Outdoor learning should be at the heart of learning for life, says Green MSP Alison Johnstone.
Within a few hundred metres of where I live, Craiglockhart Wood is alive with the sounds of children playing. That is most obviously the case at the weekends, when local families take advantage of the local nature reserve to get fresh air and exercise, all within the city’s boundaries.
But it is not just at the weekends. During the week it has been really pleasing to see the woods enjoyed by hundreds of children from Craiglockhart Primary School, going through a forest schools programme, and local nurseries, Little Monkeys and Cornerstone.
I firmly believe that having grown up with the woods, those children will be the future custodians of the Craiglockhart hills and woods and all the plants and animals within them.
Prior to becoming Green MSP for Lothian in 2011, I worked for Robin Harper, Scotland’s first Green MSP. In a long and colourful career Robin had been many things: musician and campaigner, but above all a teacher. Robin’s particular passion was outdoor learning, a passion he had developed from the 1960s and teaching at the pioneering Braehead school in Buckhaven in Fife.
Much has changed for outdoor education since then – some good and some regrettable.
In Edinburgh, the city is lucky to have two fantastic outdoor centres, Lagganlia in the Cairngorms (of which I am a lifelong member) and Benmore in Argyll where thousands of children and young people go for residential visits.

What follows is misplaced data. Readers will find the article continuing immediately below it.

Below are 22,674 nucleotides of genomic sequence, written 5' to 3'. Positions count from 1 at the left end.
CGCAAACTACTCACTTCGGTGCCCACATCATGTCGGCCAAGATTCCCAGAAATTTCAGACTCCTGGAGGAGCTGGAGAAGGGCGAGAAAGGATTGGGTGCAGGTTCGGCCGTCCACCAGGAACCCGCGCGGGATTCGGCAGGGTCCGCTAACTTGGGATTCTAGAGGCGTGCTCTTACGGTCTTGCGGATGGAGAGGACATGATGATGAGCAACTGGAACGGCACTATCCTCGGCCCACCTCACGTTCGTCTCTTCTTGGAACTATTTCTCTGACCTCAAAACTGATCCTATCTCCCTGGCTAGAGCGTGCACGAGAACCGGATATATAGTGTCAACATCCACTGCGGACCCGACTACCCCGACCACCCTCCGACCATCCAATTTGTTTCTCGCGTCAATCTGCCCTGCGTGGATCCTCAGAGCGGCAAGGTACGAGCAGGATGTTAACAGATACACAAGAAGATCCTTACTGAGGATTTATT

At the last meeting of the city’s Education Committee in March, there was a report on outdoor education which includes the account of a Craigentinny pupil with spina bifida and his conquest of tree climbing, canoeing and archery at Lagganlia. I defy anyone to read that report and not find something in the eye…
But it so much more than the landmark trips. Outdoor learning is just learning really and perhaps the richest experiences are those which pop up in the most unexpected places and times. And, while much is done through our schools, a lot more is carried out by young people’s organisations, like scouts, guides or fantastic local projects like Gorgie City Farm or Pilton Retreat in north Edinburgh.
So here is my plea. Let’s put outdoor education and outdoor learning at the heart of Curriculum for Excellence where it should be. When budget savings are sought, let’s not look at outdoor learning as a soft target. And let’s make sure we open up the natural riches of Edinburgh for everyone to enjoy.
Alison Johnstone is Green MSP for Lothian. She is pictured above with Andy Wightman a fellow candidate in the forthcoming Scottish Parliamentary Election.